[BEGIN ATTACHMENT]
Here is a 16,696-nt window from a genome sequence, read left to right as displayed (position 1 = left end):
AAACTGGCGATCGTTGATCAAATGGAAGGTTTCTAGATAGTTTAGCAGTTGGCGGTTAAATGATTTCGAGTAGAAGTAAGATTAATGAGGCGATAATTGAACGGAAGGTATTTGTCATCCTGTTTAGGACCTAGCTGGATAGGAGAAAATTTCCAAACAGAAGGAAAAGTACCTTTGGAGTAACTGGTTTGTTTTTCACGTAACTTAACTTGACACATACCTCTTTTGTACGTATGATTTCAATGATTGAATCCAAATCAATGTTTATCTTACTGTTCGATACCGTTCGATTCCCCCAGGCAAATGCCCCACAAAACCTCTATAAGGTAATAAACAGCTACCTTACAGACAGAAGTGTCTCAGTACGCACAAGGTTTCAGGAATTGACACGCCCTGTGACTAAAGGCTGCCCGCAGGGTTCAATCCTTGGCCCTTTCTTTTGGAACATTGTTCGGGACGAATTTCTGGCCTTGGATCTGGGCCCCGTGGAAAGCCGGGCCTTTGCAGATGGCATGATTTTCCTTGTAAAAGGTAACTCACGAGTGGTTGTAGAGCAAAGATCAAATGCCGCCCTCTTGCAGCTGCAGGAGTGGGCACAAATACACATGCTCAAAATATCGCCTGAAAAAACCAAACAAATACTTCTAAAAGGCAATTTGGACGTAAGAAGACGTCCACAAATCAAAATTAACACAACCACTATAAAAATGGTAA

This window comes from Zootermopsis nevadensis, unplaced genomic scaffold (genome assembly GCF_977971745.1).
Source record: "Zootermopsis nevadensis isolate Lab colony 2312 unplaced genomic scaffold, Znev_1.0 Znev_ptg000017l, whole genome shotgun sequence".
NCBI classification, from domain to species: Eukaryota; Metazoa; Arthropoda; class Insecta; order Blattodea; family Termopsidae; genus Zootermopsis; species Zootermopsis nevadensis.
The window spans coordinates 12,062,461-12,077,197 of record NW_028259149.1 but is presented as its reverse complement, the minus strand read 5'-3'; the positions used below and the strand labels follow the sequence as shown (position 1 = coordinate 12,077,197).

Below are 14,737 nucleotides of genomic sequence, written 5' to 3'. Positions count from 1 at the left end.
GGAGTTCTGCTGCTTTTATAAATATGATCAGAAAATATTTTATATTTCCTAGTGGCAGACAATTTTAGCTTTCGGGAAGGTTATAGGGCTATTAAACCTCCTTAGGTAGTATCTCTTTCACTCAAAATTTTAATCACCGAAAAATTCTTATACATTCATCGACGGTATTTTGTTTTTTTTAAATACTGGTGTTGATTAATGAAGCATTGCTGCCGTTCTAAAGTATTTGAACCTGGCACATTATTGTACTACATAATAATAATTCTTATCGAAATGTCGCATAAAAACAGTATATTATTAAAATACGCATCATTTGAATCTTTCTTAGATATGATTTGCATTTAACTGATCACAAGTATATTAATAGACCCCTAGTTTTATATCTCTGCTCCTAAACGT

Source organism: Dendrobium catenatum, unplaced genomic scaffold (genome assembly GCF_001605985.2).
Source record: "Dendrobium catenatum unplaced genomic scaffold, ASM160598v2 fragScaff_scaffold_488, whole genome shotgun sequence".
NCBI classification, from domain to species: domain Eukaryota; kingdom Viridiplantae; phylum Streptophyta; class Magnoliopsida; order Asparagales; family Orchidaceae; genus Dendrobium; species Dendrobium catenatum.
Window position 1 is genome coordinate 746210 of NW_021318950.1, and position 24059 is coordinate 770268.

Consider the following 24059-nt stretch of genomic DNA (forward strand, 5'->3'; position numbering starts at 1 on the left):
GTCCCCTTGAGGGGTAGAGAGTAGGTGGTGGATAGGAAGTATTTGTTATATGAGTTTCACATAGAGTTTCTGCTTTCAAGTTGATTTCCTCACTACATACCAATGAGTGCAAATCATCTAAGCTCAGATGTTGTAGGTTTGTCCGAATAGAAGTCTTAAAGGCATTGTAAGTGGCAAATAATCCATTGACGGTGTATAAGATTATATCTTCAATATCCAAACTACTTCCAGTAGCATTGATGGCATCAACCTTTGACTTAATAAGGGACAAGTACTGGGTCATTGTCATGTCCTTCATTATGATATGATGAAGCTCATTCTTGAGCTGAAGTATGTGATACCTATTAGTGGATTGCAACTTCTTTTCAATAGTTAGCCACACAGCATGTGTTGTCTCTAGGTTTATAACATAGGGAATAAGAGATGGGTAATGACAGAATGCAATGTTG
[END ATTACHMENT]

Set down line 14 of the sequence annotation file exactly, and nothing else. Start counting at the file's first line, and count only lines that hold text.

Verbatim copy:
GTCCCCTTGAGGGGTAGAGAGTAGGTGGTGGATAGGAAGTATTTGTTATATGAGTTTCACATAGAGTTTCTGCTTTCAAGTTGATTTCCTCACTACATACCAATGAGTGCAAATCATCTAAGCTCAGATGTTGTAGGTTTGTCCGAATAGAAGTCTTAAAGGCATTGTAAGTGGCAAATAATCCATTGACGGTGTATAAGATTATATCTTCAATATCCAAACTACTTCCAGTAGCATTGATGGCATCAACCTTTGACTTAATAAGGGACAAGTACTGGGTCATTGTCATGTCCTTCATTATGATATGATGAAGCTCATTCTTGAGCTGAAGTATGTGATACCTATTAGTGGATTGCAACTTCTTTTCAATAGTTAGCCACACAGCATGTGTTGTCTCTAGGTTTATAACATAGGGAATAAGAGATGGGTAATGACAGAATGCAATGTTG